What could possibly go wrong?

What could possibly go wrong?
Image by Sammy Williams on Unsplash.

The last few blogs and articles we’ve published have been around regulations, due diligence and road maps.

There are good reasons for this.

The Indonesian government is normalizing all regulations and streamlining rules and processes between central government, provincial government and regencies.

They’re easing up further on foreign investments, making it easier and more transparent to open businesses and apply for relevant permits.

With all of this happening it begs the question, at least it does to us, why is it that so many businesses and investors and consultants still try to create short cuts and circumvent the laws?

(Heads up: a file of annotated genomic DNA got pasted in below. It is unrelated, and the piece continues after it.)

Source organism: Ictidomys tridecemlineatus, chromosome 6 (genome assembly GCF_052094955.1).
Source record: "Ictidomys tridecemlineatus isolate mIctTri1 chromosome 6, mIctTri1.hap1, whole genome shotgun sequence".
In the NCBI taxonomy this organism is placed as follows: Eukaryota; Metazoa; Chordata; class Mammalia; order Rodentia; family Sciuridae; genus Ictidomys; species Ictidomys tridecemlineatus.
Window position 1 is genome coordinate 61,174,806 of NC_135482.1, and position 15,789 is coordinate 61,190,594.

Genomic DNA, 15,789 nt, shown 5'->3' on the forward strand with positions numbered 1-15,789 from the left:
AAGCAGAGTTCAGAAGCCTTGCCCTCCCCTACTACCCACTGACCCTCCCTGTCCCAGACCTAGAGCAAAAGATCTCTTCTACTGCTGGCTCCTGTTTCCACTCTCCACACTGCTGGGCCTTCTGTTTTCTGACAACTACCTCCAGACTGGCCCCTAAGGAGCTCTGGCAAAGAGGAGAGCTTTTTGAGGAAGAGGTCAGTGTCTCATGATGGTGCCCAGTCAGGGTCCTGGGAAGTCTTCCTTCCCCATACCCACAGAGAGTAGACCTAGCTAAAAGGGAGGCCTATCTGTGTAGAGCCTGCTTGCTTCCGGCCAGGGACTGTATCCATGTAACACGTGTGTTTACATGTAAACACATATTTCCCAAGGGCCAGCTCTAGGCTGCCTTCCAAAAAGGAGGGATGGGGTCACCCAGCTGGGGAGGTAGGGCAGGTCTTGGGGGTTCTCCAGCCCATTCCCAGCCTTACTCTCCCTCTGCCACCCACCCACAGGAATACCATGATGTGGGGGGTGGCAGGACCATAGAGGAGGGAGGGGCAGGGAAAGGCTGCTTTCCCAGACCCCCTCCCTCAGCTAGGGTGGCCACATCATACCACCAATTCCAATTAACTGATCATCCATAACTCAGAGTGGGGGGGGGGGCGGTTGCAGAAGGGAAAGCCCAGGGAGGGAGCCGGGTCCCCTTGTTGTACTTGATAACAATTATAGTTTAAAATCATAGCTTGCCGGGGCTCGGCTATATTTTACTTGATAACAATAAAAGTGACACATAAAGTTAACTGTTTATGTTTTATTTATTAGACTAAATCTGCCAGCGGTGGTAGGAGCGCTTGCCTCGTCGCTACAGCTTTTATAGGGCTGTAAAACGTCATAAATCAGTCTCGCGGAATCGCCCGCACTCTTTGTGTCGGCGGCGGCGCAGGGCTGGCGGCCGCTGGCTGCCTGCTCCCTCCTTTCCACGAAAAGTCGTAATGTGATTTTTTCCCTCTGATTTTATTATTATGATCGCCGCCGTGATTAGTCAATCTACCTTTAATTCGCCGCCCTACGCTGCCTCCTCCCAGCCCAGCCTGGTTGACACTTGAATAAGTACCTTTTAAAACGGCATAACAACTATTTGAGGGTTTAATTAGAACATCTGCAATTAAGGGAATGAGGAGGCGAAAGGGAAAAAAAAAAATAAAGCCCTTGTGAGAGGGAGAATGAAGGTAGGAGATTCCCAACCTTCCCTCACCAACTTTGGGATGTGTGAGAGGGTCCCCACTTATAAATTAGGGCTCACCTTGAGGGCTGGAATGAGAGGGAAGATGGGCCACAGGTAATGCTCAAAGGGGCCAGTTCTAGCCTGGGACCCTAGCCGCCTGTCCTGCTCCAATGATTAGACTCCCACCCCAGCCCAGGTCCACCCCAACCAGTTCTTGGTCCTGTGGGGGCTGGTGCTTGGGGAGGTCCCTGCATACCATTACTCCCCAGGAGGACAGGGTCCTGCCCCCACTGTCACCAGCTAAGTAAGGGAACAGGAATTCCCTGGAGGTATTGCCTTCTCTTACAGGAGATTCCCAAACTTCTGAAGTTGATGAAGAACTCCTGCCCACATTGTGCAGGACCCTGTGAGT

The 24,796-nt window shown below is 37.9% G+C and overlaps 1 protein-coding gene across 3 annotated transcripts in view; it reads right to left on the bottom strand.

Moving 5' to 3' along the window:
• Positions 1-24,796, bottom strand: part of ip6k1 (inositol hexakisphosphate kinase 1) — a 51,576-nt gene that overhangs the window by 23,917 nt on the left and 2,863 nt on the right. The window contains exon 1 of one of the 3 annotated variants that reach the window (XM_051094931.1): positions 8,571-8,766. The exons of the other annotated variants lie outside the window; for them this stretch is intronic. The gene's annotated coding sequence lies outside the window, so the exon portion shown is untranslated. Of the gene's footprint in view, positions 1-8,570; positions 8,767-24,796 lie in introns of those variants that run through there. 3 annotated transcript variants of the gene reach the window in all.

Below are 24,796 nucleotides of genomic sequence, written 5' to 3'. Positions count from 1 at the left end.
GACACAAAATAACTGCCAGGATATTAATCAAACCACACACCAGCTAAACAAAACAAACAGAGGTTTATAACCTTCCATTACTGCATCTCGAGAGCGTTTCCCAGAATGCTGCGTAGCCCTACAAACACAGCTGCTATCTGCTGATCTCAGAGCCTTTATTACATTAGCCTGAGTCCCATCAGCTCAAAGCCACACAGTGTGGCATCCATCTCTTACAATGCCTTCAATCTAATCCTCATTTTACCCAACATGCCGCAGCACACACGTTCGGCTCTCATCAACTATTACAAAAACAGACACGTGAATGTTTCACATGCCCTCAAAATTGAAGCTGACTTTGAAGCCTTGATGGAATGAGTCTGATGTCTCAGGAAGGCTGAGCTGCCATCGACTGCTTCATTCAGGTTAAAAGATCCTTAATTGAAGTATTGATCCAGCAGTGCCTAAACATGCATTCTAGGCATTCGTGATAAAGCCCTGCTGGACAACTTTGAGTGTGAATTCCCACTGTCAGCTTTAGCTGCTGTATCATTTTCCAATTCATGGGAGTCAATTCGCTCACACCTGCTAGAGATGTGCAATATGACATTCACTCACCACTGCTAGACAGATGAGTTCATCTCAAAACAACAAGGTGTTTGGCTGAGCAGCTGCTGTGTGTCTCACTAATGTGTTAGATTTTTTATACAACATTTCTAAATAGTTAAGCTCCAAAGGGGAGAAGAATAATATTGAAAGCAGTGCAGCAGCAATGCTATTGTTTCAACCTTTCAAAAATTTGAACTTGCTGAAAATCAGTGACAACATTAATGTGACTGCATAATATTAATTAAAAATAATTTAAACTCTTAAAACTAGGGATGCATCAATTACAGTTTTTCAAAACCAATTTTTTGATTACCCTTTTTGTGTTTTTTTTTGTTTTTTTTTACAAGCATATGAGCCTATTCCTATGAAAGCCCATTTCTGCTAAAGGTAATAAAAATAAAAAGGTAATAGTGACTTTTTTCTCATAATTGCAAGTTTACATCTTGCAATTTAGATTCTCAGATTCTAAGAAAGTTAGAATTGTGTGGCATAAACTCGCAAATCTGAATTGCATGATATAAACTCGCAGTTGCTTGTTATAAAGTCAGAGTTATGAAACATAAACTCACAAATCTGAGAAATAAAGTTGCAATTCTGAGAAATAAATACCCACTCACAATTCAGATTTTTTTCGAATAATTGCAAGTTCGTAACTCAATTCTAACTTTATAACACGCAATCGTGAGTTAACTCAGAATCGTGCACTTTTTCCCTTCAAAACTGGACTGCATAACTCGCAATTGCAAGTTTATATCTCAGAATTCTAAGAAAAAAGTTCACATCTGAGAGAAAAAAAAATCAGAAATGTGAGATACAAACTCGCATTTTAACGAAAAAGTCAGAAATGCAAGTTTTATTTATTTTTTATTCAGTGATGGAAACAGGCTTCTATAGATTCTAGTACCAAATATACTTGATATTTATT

Don’t get us wrong we’re the first ones to admit there’s more than one way to set up a business, depending on what business you’re in of course, but there are some basics to understand and be aware of, no matter what you’re doing.

We’re using the Urban Dictionary definition of the phrase “What could possibly go wrong?” through this post because it’s a tongue-in-cheek statement of optimism and also an immediate trigger for Murphy’s Law (if something can go wrong, it will), which is then followed by a cascade of unexpected and terrible consequences.

So, let’s look at a few scenarios of what we see in our industry, which is real estate and tourism.

Believe it or not, many of these are based on real life examples.

And some of them may give you the shivers.